Of the many spiritual guides whose insights have influenced me over the past several years, none is more capable to reorienting me quickly and connecting me with what I know to be true in my deepest me than Joan Chittister. She tells the story of a Muslim elder known for his piety and virtue who, when asked how he become so holy, would always reply “I know what is in the Qur’an.” When he died, everyone raced to his hut to see what was in his copy of the holy book. The person who got there first reported to the rest that “What is in his Qur’an are notes on every page, two pressed flowers, and a letter from a friend.” Chittister comments that the sage had learned that “If the question is, what is really important in life?—the answer is only life itself, living it well, immersing it in beauty, love, and reflection.”
Our contemporary world provides little support for such reflection; indeed, calls for such times of stepping back and considering who we are and why we are doing what we are doing are considered luxuries that only a privileged and pampered few have access to or can afford. But as Chittister notes, “we are meant to be about more than money and social craftiness. We are called to be more than simply passersby in life.”
The two pressed flowers in the elder’s Qur’an are reminders of beauty, beauty that calls us to remember that there is in life, deep down, an essential basic and beautiful goodness that redeems all the moments we ourselves overlay with greed or hatred or anger or self-centeredness. One morning this summer in the midst of writing on our back yard deck, I heard the distinctive call of a cardinal, my favorite bird (next to penguins). As I paused to listen, the cardinal flew in all of his scarlet glory to perch on the branch of a dead tree in our neighbor’s yard about fifteen feet from where I was sitting.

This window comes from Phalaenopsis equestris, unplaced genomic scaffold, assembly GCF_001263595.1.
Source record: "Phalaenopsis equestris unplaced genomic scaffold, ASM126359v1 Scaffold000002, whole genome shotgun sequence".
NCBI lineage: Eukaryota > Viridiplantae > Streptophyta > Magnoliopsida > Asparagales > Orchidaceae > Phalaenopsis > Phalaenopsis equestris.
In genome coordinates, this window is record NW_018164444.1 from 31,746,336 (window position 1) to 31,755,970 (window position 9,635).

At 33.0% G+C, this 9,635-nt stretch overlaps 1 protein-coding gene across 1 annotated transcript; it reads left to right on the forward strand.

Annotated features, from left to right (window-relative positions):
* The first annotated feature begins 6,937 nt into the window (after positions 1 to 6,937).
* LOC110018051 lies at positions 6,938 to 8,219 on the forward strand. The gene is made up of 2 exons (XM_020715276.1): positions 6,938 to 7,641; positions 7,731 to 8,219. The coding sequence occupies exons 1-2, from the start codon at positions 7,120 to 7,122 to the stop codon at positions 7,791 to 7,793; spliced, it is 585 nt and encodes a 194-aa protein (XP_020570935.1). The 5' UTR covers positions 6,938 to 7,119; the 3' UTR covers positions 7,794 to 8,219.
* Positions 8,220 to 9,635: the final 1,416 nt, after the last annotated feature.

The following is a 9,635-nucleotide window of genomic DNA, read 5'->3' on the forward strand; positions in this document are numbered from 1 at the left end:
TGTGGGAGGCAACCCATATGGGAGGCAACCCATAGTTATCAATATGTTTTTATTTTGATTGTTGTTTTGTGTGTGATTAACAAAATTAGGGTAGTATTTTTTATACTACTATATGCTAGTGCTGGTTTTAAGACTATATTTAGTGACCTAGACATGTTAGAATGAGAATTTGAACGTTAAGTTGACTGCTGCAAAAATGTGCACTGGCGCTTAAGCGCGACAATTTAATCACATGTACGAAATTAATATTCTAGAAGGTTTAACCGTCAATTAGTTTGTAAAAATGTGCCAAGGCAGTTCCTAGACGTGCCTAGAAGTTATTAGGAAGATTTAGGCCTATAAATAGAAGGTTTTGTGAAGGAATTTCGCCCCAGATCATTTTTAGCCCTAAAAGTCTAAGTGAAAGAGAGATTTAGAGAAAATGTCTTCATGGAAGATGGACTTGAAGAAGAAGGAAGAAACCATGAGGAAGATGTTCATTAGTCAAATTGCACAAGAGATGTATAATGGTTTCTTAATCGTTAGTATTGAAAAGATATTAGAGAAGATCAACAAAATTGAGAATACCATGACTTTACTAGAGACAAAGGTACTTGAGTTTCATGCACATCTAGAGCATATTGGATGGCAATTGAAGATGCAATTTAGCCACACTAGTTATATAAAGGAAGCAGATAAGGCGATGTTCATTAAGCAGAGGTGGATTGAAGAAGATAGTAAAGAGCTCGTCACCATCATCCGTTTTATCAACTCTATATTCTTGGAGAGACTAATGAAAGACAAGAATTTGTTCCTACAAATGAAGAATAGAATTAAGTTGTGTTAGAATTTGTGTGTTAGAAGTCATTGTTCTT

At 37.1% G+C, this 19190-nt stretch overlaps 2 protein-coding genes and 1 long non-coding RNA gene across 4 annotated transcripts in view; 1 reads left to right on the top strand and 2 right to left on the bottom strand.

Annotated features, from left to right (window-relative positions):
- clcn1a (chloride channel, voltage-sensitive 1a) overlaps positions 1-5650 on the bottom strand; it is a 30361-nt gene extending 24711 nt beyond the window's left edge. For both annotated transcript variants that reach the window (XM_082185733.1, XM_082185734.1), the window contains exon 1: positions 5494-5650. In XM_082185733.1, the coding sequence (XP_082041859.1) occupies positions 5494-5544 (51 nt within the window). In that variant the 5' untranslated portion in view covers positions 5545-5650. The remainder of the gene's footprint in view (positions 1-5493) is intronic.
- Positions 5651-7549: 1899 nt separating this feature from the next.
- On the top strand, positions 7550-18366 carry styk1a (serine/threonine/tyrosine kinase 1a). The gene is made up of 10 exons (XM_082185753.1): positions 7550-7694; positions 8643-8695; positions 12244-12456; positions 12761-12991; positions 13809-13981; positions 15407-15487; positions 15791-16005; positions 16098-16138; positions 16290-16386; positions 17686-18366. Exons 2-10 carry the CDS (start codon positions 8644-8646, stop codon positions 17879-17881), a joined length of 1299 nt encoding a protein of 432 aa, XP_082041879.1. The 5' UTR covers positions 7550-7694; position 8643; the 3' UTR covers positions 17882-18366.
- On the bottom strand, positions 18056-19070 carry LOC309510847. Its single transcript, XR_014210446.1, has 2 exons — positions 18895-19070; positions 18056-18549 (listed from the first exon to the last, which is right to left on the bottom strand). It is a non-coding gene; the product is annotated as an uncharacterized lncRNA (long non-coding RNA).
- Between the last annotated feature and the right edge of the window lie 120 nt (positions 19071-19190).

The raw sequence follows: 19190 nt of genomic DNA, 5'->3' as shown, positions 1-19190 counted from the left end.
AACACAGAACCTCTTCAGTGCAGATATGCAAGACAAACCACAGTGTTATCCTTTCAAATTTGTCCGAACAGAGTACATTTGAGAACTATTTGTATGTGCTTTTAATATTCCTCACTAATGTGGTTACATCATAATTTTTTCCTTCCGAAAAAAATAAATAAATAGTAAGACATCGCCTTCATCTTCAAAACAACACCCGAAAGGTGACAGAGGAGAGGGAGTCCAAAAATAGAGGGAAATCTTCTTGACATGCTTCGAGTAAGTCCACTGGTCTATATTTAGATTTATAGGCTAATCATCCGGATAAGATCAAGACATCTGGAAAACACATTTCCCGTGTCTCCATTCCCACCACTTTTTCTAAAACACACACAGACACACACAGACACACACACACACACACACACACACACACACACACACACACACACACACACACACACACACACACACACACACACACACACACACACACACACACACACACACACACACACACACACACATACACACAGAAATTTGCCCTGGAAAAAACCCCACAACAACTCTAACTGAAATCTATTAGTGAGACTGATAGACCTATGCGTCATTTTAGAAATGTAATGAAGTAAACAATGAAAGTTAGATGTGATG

I thought for a moment about quietly switching my tablet to camera mode and trying to get a picture, but chose instead to simply be with my feathered friend. “Hey, dude,” I said—“looking good!” He sang his distinctive tune for me a couple more times, then darted off on his cardinal way. Moments of beauty such as that, even if only a minute or so long, go far toward sustaining my deep belief in the goodness of things, despite what appears to be daily and overwhelming evidence to the contrary. Such moments, Chittister writes, “are the heartbeat of the universe. They make us glad to be alive.”